Turning Clients into Brand Advocates

“Your brand advocates are more valuable than any advertisement you could ever buy.”
Dave Kerpen

A brand advocate is someone who enthusiastically recommends your products or services. Whether they’re employees or clients, these people are kind of like your brand’s own personal cheerleaders. They love and support your brand, and they tell everyone they know how impressed they are with your company.

Author and customer service expert, John Boe, says that when you have a bigger army of advocates, you can often get more referrals while doing less cold calling. Here’s the thing, though — you have to work at getting your clients to become brand advocates. They’re busy running their own businesses, so you have to make it easy for them to advocate for your company.

In this issue of Promotional Consultant Today, we discuss Boe’s thoughts on the three keys to building an army of advocates for your organization.

1. List your advocates. The first step is to think about the clients who have already referred prospects to you. These people automatically become part of your advocate army, Boe says. The next step is to identify those clients who have bought multiple orders or large single orders but have not yet referred a prospect to you. Boe says you can then let your existing advocates assist you in training your potential advocates. Contact your potential advocates and invite them to a breakfast or lunch along with a couple of your best advocates. He says this low-pressure approach works because you are simply guiding the discussion and letting your advocates share their referral techniques.

2. Educate your advocates. Now that you have a solid list of brand advocates, teach them how to interact with prospects. However, be careful not to let them over educate their referrals, Boe says. He recommends that you coach them to say what it is that you do — not how you do it. It’s best to keep things short and sweet and prepare your advocates for any potential objections. If they receive an objection and they’re not sure how to respond, they will be less effective, Boe says, and they may feel discouraged from future prospecting attempts.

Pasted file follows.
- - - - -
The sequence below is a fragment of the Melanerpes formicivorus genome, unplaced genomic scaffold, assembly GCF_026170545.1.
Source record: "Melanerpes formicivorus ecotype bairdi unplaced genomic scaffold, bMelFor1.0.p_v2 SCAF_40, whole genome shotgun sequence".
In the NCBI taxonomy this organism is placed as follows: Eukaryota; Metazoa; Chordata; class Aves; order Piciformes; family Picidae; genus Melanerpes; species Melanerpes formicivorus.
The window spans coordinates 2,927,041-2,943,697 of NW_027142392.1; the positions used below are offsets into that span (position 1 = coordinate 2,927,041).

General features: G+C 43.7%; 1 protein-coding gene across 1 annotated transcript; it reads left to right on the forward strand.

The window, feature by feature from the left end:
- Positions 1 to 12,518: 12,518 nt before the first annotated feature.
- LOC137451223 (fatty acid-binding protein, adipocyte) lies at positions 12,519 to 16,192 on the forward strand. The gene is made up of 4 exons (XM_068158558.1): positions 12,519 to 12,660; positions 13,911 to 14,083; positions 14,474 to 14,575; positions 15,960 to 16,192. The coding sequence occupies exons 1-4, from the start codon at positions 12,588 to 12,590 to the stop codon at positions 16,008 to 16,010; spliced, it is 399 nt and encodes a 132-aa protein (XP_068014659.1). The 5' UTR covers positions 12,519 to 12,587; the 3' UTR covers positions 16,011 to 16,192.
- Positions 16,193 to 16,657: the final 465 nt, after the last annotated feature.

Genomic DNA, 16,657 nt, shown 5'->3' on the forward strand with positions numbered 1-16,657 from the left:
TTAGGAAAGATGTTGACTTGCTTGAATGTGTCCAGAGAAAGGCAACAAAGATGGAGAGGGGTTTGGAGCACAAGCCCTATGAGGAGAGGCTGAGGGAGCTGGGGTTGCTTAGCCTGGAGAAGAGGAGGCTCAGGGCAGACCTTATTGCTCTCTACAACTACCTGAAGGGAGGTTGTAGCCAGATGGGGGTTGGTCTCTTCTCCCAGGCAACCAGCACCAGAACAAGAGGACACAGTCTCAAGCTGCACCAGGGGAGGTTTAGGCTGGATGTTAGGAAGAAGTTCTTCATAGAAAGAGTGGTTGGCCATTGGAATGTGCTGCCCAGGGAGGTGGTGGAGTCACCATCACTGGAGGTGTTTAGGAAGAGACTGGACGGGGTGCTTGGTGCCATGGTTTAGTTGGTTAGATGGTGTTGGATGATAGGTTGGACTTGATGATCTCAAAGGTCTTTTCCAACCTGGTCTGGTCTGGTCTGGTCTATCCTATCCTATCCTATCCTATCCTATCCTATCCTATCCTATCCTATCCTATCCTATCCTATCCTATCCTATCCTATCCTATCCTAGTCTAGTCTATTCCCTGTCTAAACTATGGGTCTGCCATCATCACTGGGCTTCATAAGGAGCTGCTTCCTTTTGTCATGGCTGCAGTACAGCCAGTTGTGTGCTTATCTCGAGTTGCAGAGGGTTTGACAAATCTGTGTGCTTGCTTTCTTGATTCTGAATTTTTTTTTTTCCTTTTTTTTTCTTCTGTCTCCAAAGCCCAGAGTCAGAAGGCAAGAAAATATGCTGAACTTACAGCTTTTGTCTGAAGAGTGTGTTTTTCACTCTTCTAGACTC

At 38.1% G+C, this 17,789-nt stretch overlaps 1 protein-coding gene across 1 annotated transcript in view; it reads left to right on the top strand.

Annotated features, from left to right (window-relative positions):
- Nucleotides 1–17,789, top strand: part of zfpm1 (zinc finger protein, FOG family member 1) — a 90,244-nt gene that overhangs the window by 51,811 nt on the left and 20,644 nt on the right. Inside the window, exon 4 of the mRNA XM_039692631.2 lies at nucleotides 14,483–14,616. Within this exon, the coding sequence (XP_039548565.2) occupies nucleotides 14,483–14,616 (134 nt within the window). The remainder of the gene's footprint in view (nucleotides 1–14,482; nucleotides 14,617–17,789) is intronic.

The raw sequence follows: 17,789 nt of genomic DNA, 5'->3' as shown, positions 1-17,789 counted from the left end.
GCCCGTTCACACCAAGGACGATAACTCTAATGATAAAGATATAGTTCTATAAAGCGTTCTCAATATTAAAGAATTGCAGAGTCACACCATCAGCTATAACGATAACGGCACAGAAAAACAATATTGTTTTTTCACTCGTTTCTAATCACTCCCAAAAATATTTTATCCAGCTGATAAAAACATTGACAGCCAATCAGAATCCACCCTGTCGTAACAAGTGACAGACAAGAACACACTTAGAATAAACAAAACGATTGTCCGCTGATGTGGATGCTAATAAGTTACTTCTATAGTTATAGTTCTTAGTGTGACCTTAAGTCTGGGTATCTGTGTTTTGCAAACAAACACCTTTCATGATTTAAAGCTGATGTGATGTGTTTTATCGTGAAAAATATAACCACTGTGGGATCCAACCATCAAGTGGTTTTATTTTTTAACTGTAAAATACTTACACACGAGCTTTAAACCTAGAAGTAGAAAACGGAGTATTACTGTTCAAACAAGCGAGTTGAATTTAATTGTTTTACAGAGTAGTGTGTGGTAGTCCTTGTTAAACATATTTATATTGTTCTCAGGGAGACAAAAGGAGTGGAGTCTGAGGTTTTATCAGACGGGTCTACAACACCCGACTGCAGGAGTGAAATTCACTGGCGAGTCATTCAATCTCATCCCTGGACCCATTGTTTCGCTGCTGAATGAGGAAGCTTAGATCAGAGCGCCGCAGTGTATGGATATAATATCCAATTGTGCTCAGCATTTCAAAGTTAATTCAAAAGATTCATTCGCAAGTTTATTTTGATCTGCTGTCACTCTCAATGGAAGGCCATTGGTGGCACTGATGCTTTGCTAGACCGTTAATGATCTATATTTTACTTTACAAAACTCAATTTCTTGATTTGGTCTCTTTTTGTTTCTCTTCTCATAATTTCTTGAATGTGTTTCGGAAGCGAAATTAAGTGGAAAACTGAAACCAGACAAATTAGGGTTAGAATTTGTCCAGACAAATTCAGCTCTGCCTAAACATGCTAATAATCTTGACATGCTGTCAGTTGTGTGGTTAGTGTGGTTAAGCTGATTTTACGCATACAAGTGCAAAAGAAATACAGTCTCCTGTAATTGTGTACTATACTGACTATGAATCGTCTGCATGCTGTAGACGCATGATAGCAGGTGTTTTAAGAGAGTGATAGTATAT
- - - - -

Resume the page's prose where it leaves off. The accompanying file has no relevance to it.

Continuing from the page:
3. Reward your advocates. The people who proudly tout your services and products to others should be thanked accordingly. Send them a promotional product to show your appreciation. You could also simply call them to say thank you or send them a handwritten note. Boe says another idea to reward your advocates is sending them a gift card to a local restaurant.

The more brand advocates you can build, the better. Brand advocates can help you find new audiences, increase your visibility and free up your time to work on other sales tasks. Follow the guidance above to turn more of your satisfied clients into proud brand advocates.

Compiled by Audrey Sellers

Source: John Boe is an entrepreneur, author and internationally recognized authority on customer service, body language and temperament styles. The Dale Carnegie organization presented him with its “Highest Award for Achievement.”

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